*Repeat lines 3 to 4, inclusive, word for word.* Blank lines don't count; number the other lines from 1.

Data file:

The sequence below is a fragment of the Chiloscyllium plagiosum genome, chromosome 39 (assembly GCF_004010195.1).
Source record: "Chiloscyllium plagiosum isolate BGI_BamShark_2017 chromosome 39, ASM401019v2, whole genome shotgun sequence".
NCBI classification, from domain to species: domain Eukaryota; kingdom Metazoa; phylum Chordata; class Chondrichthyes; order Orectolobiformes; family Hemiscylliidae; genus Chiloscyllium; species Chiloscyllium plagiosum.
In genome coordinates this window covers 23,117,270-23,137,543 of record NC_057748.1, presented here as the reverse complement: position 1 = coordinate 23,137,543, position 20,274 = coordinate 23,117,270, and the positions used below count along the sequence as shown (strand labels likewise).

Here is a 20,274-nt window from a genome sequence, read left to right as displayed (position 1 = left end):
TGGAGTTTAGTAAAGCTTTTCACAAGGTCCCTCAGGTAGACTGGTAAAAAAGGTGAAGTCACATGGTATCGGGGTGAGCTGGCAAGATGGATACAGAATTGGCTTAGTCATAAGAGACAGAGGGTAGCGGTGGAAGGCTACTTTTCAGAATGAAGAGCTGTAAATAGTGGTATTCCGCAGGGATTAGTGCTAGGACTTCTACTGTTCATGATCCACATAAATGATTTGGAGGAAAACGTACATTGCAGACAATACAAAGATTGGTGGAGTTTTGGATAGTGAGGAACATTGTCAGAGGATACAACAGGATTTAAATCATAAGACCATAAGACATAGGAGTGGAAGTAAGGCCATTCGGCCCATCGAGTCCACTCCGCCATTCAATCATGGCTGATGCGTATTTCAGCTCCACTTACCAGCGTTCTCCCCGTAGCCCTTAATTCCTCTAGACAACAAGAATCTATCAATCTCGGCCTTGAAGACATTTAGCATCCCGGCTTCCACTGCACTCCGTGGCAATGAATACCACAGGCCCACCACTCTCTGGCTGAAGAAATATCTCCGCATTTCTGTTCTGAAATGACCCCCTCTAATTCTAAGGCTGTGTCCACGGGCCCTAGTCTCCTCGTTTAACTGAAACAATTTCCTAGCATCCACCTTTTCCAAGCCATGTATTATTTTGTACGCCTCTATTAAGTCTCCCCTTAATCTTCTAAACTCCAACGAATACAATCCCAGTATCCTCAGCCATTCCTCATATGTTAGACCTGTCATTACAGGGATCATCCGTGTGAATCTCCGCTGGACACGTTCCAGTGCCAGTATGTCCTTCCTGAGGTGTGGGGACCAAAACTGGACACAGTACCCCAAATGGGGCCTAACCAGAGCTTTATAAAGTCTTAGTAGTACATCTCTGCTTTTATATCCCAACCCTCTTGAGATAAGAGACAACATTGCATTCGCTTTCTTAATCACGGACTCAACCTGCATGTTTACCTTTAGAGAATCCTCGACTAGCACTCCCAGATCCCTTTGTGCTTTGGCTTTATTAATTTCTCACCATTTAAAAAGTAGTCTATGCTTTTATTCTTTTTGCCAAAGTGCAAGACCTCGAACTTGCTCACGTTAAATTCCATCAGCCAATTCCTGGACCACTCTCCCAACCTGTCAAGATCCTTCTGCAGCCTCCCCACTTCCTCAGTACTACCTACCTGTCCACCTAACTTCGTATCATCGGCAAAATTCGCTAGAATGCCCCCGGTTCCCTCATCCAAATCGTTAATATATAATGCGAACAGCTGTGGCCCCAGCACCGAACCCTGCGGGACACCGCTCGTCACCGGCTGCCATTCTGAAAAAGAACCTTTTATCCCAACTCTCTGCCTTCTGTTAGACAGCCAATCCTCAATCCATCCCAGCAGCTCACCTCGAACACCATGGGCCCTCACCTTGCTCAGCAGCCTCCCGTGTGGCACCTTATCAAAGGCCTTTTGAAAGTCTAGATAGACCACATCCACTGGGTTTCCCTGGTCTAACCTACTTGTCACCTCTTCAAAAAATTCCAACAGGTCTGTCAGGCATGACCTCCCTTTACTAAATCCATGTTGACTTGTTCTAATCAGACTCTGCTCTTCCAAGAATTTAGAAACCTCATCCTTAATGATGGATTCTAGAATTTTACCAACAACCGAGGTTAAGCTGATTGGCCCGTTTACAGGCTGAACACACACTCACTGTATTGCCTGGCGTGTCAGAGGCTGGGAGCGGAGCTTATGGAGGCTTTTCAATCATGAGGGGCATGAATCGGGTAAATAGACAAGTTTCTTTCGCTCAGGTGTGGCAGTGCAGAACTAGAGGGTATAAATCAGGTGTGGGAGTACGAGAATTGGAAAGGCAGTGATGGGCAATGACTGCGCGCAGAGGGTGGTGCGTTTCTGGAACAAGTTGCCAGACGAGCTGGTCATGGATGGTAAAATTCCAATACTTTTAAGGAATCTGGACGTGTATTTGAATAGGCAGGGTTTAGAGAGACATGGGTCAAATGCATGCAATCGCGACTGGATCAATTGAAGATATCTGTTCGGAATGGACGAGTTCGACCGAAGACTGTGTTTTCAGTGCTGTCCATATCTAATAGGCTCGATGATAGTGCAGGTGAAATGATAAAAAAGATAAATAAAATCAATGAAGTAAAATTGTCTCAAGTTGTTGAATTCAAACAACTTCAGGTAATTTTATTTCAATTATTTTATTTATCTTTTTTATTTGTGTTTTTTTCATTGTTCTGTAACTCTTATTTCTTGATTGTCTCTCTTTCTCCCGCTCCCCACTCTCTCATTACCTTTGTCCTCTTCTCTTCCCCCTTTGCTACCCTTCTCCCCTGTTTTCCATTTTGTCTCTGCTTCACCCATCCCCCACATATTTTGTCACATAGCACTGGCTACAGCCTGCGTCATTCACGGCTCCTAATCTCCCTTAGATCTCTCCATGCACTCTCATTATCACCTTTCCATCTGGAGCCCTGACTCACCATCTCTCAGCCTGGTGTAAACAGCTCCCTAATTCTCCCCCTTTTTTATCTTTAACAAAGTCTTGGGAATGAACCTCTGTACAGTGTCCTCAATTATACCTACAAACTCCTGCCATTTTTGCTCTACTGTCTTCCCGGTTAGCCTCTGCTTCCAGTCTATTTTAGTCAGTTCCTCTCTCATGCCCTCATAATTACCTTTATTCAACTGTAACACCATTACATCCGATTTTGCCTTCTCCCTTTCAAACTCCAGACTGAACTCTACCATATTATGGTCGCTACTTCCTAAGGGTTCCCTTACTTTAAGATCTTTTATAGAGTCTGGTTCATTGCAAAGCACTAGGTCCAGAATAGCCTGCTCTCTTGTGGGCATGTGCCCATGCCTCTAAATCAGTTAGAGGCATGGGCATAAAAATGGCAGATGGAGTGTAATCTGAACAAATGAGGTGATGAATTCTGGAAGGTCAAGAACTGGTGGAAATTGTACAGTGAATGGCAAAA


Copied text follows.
NCBI classification, from domain to species: domain Eukaryota; kingdom Metazoa; phylum Chordata; class Chondrichthyes; order Orectolobiformes; family Hemiscylliidae; genus Chiloscyllium; species Chiloscyllium plagiosum.
In genome coordinates this window covers 23,117,270-23,137,543 of record NC_057748.1, presented here as the reverse complement: position 1 = coordinate 23,137,543, position 20,274 = coordinate 23,117,270, and the positions used below count along the sequence as shown (strand labels likewise).